In this way, each portion is conveyed separately from the charging point up to the initial region of the foaming zone. The relative movement which could result in over-rolling or underscouring phenomena is thereby greatly reduced or even eliminated depending on the portioning degree. The age difference between two successive portions is particularly small if the individual portions are relatively small, i.e. if many small portions are conveyed per unit of time instead of fewer large portions with the same mixture throughput. The number of portions necessary for the production of a homogeneous foam essentially depends on the rate of reaction of the mixture and on the speed of the belt. It is obvious that the portions should be combined to form a closed layer in such a manner that they flow together, but do not flow over each other. This may be effectively achieved if the transition from the portions to the closed layer is slow enough. The particular advantage of this method lies in the narrow age spectrum. Each adjacent portion consists of mixture of practically the same age. Additionally, each portion transversely to the conveying direction is substantially the same age. In the present invention, each portion can only come into contact with the mixture of the portion which has previously been spread out to form a layer. The broad age spectrum of the particles of the mixture which prevailed in the previously known use of troughs and weirs in any cross-section is substantially eliminated in the present invention. Consequently, optimum and reproducible physical properties of the resulting foam are ensured.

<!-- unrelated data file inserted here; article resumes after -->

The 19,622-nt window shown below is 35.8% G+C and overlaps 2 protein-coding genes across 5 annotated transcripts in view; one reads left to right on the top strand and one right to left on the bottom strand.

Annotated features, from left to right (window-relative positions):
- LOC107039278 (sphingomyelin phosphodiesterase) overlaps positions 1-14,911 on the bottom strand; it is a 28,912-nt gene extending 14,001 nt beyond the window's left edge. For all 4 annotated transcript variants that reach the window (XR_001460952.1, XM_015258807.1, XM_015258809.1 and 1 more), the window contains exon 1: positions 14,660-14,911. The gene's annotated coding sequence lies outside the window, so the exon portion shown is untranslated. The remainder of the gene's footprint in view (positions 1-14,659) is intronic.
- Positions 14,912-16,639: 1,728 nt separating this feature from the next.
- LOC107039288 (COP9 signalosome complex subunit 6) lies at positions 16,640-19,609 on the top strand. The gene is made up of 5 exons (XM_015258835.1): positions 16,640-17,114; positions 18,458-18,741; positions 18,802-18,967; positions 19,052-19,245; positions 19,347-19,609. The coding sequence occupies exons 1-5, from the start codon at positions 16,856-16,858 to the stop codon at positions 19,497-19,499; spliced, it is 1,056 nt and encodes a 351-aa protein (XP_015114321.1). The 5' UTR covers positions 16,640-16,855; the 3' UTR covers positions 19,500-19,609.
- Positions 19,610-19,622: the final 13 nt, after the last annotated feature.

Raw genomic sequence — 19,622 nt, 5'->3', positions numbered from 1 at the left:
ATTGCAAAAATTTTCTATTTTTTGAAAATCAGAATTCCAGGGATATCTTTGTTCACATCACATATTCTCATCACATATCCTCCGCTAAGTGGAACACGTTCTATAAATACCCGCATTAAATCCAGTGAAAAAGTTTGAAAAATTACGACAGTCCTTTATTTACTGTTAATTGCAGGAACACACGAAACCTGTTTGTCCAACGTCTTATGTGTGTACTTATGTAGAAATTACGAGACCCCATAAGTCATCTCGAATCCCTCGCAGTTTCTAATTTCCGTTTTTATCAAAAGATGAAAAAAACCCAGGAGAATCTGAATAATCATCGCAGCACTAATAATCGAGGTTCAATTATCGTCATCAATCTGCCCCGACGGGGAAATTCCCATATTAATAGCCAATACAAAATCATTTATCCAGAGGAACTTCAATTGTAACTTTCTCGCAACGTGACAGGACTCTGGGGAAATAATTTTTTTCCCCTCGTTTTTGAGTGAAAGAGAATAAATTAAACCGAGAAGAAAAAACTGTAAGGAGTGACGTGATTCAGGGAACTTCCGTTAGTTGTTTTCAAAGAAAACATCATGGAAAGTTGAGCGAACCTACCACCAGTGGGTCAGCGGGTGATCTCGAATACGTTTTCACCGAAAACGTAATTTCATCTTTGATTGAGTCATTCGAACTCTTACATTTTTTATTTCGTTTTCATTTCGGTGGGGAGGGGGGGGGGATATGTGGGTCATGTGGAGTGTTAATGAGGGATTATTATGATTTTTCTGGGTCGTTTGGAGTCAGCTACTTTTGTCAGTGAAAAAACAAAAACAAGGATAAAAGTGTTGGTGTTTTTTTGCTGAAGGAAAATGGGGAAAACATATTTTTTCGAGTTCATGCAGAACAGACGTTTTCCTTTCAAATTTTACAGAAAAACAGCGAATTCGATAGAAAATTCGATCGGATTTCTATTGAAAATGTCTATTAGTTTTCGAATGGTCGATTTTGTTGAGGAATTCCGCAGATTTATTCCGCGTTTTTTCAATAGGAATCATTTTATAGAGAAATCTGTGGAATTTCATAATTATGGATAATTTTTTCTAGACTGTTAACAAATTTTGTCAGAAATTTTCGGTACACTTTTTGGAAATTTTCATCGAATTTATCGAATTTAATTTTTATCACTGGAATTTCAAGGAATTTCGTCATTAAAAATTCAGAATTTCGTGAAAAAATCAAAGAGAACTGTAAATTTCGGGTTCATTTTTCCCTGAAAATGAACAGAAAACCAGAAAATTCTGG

As is generally known, a paper or plastic web (which is supplied moving according to the production speed and is wider than the final block width) is used as the foil. The remaining side sections must be wide enough so that when they are raised, they are at least as high as the foamed block. Instead of using a single foil for the bottom and side boundaries, several, e.g., three foils can be used which overlap in a known manner. Alternatively, the foil may be a permanent component of the moving support. However, in this case, the foil must be made of a material or is covered with a material to which the reaction mixture or the resulting foam cannot adhere, for example silicone or polytetrafluoroethylene. (Since there are still considerable difficulties in keeping such foils clean, they have not generally been used commercially.)
According to one particular embodiment, the foil is shaped into troughs which extend transversely to the conveying direction. Into each trough is introduced a portion of reaction mixture. The troughs are then re-flattened by reverse shaping of the foil.
The portions may also be transported in containers and then poured onto the foil at the beginning of the foaming zone, where the mixture starts to become creamy. It would be possible to position partition walls above the foil which move therewith and are raised again later on. Since in this case cleaning the emptied troughs and cleaning the partition walls would be of concern, this particular embodiment is not preferred.